Janel

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Maybe you could try soaking the carving in linseed oil first (or applying multiple coats), allowing it to thoroughly dry, then add the oil coloring. That way the paint vehicle won't soak in before drying.

 

Also, if the vehicle soaked out of the paint before drying, leaving mostly pigment behind without a "fixative," could the pigment simply have wiped off during handling? I can't picture folks keeping their hands off your carvings...

 

This fear is why I've always used a water-based coloring dye/stain before applying the final finish, avoiding acrylic or oil colors which really only leave the color on the surface of dense grained woods. The color of the dyes may eventually become fugitive, but unless the wood is worn away, it won't leave the piece.

 

It sounds like you could just have your client send you the piece, and re-apply the green coloring. The wood should definitely be sealed by now... It may also be prudent (in the future) to take a scrap of the same wood(s) with each carving, apply a sample of the coloring(s) and finishes, annotate and date them, and keep them in a dark place just to judge what happens in a more controlled environment. Just for posterity and your/our eventual edification!? ;)

 

Interesting conundrum, anyway...

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Hi Janel,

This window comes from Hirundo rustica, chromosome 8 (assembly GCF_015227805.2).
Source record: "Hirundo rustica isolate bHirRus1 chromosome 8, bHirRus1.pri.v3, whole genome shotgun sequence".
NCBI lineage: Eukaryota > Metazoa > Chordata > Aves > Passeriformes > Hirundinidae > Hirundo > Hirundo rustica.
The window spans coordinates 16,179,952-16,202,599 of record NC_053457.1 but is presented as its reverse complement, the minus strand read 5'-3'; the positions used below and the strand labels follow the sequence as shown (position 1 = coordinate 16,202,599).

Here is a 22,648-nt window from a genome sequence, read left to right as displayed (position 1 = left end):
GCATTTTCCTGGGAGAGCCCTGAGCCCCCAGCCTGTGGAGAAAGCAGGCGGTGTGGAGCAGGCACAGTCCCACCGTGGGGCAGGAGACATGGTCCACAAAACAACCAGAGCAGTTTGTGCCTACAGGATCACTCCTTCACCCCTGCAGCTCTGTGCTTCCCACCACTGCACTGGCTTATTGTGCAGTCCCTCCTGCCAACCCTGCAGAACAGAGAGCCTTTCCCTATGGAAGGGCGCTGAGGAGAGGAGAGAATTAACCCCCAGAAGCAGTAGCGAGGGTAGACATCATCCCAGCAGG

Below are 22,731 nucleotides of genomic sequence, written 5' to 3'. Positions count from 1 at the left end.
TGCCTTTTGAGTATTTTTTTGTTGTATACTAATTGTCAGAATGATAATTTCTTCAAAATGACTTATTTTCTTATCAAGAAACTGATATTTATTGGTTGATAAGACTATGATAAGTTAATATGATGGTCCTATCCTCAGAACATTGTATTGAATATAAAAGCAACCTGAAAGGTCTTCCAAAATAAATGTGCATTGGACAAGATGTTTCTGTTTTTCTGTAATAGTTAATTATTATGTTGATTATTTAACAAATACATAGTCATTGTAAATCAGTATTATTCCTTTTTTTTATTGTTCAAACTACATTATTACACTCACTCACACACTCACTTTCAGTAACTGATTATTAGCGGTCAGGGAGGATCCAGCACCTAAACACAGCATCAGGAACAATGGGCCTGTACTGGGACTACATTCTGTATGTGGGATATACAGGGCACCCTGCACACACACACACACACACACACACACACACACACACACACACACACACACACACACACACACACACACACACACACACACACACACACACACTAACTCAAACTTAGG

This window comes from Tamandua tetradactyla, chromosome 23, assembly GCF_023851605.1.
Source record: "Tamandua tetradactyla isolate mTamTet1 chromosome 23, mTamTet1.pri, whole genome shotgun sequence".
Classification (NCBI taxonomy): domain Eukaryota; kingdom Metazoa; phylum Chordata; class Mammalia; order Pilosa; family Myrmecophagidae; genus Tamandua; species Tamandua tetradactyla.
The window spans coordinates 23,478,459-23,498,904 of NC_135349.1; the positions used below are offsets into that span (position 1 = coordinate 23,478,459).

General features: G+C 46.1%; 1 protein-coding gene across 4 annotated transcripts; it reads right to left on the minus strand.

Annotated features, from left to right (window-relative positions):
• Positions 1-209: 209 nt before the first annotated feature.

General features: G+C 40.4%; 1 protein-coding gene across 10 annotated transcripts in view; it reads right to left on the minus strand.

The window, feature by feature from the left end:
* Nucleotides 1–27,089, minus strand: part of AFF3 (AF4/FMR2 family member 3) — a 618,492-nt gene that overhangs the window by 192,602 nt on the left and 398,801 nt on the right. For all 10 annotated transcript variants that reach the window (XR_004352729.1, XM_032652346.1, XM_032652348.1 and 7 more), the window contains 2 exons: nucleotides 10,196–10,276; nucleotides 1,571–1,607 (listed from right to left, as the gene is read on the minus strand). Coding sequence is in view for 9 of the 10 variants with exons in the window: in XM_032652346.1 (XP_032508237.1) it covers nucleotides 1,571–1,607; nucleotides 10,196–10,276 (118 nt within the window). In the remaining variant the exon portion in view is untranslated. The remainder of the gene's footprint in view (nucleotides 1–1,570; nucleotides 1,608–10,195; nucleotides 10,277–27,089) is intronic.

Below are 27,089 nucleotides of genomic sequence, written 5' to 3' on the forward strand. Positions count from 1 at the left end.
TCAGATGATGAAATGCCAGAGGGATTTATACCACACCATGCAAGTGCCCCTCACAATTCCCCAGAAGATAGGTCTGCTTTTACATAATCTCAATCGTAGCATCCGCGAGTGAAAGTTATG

Tom has some excellent points too, especially with the handling problem.

 

Yes, museum lighting can fade colors very badly, depending on the type. It is a frequet problem, and museums tend to rotate their light-sensitive artifacts in and out of exhibits. The worst type of ligthting is fluorescant, which puts out a considerably amount of UV light. Usually museums will use UV filters over the lights, and sometimes a UV filtered plexiglass barrier as well. Artist's oils, as Doug mentioned, are considered relatively stable, and are usually exhibited at light level of around 150 - 300 lux.; watercolors and textiles are ideally exhibited at around 50 lux, which is very dim, and seldom achieved. Still, oils can fade. There was a famous English painter of the 18th century named Joshua Reynolds, who became as well known for his high-quality paintings, as for the fading of the red pigment that he used. (Scarlet Lake) During his lifetime, most of the paintings that he had done had faded to the point that red coats and flesh tones were grey.